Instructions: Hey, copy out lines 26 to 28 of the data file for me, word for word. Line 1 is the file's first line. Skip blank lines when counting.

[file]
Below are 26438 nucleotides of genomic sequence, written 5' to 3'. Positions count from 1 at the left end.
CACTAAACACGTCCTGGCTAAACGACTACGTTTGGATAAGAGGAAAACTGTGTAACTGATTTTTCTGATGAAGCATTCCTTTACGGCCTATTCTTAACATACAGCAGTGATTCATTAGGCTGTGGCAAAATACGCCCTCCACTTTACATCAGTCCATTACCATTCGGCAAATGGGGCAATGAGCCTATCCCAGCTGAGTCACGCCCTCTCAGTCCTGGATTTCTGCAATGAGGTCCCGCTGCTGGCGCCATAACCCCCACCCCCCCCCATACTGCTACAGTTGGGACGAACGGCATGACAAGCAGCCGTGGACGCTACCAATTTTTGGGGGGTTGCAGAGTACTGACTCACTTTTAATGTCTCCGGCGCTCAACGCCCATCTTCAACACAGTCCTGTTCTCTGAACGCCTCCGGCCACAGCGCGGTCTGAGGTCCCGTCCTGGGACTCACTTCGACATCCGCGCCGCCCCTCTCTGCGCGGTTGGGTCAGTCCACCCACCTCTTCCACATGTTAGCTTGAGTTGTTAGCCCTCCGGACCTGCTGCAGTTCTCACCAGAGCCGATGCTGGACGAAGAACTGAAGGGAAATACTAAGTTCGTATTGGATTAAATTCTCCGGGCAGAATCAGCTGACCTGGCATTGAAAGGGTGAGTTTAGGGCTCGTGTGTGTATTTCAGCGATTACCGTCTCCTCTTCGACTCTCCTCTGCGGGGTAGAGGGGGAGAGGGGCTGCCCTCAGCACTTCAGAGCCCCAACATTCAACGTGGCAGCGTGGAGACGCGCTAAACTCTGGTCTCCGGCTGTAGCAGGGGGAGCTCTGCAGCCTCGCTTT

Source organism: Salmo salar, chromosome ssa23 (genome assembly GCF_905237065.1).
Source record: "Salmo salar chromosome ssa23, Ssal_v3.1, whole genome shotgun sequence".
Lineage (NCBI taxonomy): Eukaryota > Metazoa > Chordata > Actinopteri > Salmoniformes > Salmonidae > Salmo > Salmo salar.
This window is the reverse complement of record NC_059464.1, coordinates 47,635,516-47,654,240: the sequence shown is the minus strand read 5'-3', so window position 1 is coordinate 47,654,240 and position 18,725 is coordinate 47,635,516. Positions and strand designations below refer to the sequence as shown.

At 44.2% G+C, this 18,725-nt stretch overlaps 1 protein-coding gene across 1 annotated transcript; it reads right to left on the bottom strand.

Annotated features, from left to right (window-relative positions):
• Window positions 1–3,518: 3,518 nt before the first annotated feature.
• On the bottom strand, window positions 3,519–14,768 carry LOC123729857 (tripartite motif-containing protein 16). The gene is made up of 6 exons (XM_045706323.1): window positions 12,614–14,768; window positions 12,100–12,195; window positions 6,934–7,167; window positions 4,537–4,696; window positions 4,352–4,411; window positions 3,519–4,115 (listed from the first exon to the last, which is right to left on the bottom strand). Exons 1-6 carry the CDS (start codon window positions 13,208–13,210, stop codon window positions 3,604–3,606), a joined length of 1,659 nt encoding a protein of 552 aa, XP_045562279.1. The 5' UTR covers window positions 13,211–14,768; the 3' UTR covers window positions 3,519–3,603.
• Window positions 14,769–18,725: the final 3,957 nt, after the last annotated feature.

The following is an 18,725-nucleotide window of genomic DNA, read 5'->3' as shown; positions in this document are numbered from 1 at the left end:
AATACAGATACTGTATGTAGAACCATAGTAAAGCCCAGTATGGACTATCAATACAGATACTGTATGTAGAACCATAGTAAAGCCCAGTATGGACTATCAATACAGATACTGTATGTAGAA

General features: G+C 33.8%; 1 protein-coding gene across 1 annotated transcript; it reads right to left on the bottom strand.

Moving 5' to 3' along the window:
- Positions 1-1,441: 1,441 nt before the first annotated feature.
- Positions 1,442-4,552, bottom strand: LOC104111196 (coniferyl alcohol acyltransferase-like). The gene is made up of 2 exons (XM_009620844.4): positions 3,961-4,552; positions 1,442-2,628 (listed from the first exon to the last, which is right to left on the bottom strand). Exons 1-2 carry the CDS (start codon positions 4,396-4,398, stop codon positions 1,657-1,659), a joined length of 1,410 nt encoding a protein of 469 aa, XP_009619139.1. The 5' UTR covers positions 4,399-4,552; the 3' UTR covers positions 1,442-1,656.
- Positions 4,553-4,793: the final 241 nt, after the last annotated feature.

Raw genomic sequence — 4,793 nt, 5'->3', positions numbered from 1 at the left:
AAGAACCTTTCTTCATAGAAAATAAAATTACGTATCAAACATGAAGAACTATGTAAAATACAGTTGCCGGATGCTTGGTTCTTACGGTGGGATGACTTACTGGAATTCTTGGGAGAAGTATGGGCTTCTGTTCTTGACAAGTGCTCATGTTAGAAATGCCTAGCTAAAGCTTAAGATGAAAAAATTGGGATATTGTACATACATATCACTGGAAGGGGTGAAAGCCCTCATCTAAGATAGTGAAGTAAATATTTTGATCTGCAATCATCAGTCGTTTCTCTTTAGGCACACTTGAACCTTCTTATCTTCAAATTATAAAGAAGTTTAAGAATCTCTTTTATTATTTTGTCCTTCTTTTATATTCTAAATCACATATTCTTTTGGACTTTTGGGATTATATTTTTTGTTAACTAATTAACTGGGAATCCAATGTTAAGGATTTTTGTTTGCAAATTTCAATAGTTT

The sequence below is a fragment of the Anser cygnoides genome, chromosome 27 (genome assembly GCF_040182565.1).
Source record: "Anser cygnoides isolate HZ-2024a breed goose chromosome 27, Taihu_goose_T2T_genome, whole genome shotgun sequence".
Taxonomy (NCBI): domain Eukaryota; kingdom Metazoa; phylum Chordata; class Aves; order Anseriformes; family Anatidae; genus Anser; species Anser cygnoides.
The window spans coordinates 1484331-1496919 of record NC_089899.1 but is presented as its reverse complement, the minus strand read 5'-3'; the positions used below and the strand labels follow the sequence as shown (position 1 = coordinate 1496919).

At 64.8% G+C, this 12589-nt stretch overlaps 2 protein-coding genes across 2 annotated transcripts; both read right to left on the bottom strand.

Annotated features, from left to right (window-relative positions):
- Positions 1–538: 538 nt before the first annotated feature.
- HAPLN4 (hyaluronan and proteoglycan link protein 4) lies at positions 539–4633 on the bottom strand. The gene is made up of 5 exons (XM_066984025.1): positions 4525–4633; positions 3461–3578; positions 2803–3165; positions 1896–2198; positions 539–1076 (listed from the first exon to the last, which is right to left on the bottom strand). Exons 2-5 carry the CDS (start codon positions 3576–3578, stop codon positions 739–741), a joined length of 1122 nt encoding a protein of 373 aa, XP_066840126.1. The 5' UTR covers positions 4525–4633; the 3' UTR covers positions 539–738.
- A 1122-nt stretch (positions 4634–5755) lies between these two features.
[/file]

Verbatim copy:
Annotated features, from left to right (window-relative positions):
- Positions 1–538: 538 nt before the first annotated feature.
- HAPLN4 (hyaluronan and proteoglycan link protein 4) lies at positions 539–4633 on the bottom strand. The gene is made up of 5 exons (XM_066984025.1): positions 4525–4633; positions 3461–3578; positions 2803–3165; positions 1896–2198; positions 539–1076 (listed from the first exon to the last, which is right to left on the bottom strand). Exons 2-5 carry the CDS (start codon positions 3576–3578, stop codon positions 739–741), a joined length of 1122 nt encoding a protein of 373 aa, XP_066840126.1. The 5' UTR covers positions 4525–4633; the 3' UTR covers positions 539–738.